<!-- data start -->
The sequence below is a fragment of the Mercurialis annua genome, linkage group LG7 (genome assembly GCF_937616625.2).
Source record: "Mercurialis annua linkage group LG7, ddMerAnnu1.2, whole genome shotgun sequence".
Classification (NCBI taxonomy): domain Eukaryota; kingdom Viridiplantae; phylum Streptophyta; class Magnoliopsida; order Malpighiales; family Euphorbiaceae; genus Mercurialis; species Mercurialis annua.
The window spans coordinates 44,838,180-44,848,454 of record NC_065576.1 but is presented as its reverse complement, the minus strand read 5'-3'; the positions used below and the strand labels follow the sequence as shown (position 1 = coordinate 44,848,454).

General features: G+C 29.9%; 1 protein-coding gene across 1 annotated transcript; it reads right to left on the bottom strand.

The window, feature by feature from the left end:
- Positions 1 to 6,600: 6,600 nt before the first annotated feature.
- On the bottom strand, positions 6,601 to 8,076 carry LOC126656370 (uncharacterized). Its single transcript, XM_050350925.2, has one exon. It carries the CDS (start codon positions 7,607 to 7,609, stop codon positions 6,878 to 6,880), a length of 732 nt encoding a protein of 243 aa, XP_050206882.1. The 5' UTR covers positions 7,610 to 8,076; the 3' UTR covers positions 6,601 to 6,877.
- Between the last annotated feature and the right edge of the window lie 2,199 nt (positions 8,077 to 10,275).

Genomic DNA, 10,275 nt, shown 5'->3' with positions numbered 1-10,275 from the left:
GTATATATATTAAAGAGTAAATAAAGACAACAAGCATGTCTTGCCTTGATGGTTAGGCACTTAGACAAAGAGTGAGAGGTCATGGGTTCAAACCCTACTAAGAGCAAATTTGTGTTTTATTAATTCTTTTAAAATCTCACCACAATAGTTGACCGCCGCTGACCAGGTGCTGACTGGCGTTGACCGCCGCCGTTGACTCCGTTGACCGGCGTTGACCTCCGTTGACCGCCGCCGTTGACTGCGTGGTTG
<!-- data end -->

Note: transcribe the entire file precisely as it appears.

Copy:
The sequence below is a fragment of the Mercurialis annua genome, linkage group LG7 (genome assembly GCF_937616625.2).
Source record: "Mercurialis annua linkage group LG7, ddMerAnnu1.2, whole genome shotgun sequence".
Classification (NCBI taxonomy): domain Eukaryota; kingdom Viridiplantae; phylum Streptophyta; class Magnoliopsida; order Malpighiales; family Euphorbiaceae; genus Mercurialis; species Mercurialis annua.
The window spans coordinates 44,838,180-44,848,454 of record NC_065576.1 but is presented as its reverse complement, the minus strand read 5'-3'; the positions used below and the strand labels follow the sequence as shown (position 1 = coordinate 44,848,454).

General features: G+C 29.9%; 1 protein-coding gene across 1 annotated transcript; it reads right to left on the bottom strand.

The window, feature by feature from the left end:
- Positions 1 to 6,600: 6,600 nt before the first annotated feature.
- On the bottom strand, positions 6,601 to 8,076 carry LOC126656370 (uncharacterized). Its single transcript, XM_050350925.2, has one exon. It carries the CDS (start codon positions 7,607 to 7,609, stop codon positions 6,878 to 6,880), a length of 732 nt encoding a protein of 243 aa, XP_050206882.1. The 5' UTR covers positions 7,610 to 8,076; the 3' UTR covers positions 6,601 to 6,877.
- Between the last annotated feature and the right edge of the window lie 2,199 nt (positions 8,077 to 10,275).

Genomic DNA, 10,275 nt, shown 5'->3' with positions numbered 1-10,275 from the left:
GTATATATATTAAAGAGTAAATAAAGACAACAAGCATGTCTTGCCTTGATGGTTAGGCACTTAGACAAAGAGTGAGAGGTCATGGGTTCAAACCCTACTAAGAGCAAATTTGTGTTTTATTAATTCTTTTAAAATCTCACCACAATAGTTGACCGCCGCTGACCAGGTGCTGACTGGCGTTGACCGCCGCCGTTGACTCCGTTGACCGGCGTTGACCTCCGTTGACCGCCGCCGTTGACTGCGTGGTTG